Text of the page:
The month of November is the time when moustaches are grown to raise awareness of men’s health issues as well as raise money for prostate cancer research. One issue that I’ve come across is ubiquitous for all diseases: it is the way disease is perceived.
The belief that good things happen to good people is one that is perhaps instilled at an early age in order to encourage good behaviour in children. However, the contrasting reality is bound to shatter this belief at some point. Or is it? I am astonished at how prevalent this childlike belief is in intelligent and mature adults whom I’ve come across.
If you ask someone if this is what he believes, he will likely affirm that this mentality is a distorted view of the world. However, on a subconscious level, there seems to be some residual image that we are responsible for the things that happen to us. That the people who are diseased must have done something to deserve it. That they’ve done or are doing something wrong.
The statement seems ridiculous as I write it, but believe it or not I’ve met many people over the past year who I otherwise respect and who have emerged with this scathing and dispassionate view when confronted with the realities of prolonged illness. Let me put it bluntly: when doctors are struggling to determine the cause of a disease or illness, that does not invoke responsibility on the person involved. Susie Q did not get breast cancer because she stayed out partying that one weekend when you told her not to. John D did not get arthritis from holding his spoon the wrong way. Until there is sufficient scientific evidence to show a causal relationship between personal actions and disease, it is very insulting and hurtful to suggest even implicitly that someone suffering from a severe illness brought it upon themselves.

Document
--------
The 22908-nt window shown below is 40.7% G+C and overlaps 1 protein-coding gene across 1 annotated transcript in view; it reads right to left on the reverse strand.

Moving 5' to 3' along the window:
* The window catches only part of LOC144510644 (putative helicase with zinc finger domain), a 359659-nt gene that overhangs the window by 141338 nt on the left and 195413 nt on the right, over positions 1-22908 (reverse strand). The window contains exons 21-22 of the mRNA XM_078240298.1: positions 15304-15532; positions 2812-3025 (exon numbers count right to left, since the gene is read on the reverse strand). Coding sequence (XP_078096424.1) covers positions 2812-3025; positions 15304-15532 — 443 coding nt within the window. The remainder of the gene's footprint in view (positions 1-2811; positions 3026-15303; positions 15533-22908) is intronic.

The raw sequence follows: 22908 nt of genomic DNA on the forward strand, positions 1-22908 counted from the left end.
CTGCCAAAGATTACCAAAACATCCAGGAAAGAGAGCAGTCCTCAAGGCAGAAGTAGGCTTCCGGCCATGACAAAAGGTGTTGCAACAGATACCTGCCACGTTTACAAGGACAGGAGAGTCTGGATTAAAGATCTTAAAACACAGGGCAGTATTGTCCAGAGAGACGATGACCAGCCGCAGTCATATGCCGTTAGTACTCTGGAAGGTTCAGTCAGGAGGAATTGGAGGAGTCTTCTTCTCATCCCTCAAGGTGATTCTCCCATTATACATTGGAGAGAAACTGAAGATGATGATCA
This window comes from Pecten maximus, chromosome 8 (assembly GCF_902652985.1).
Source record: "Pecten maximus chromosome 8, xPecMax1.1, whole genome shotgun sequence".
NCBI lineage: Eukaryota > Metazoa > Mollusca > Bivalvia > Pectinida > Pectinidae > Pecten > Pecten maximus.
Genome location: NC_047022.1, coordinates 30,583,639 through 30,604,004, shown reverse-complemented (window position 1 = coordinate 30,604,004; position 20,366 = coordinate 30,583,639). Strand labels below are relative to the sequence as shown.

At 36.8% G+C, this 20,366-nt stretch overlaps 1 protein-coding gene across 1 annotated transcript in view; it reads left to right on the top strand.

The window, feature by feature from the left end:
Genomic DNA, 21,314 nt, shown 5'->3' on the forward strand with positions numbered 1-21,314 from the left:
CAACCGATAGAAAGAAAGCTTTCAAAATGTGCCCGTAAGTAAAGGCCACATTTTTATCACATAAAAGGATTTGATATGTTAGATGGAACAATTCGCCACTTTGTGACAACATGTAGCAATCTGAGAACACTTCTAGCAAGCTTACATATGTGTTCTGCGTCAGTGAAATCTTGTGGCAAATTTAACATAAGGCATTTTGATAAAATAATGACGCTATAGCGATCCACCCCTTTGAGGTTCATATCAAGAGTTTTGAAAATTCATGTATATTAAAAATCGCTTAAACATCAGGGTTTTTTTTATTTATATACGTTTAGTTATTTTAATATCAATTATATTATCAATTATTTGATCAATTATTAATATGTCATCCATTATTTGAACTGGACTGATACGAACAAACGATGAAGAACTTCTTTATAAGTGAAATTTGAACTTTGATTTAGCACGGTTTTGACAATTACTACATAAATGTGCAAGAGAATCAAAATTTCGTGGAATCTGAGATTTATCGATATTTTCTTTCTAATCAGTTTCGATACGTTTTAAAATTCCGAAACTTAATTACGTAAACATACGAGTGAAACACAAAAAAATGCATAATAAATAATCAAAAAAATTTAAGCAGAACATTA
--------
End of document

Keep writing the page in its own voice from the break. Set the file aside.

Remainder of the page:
Thankfully not everyone has direct experience with severe illnesses. I am glad that such pain is not blanketing the entire population. However, what this seems to mean is that people can spend an extraordinary amount of their lives believing in distorted ideas about wellness and the relationship between effort and reward.
This month of movember, if you take a few moments to think about health issues, or charities, or cancer research, take another few to think about the people who suffer from these illnesses. Ask yourself if on some level you think that your actions have saved you from developing any such illness. If the answer is yes, then one of the best ways you can help those who suffer is by looking inside and trying to change your views on the nature of disease.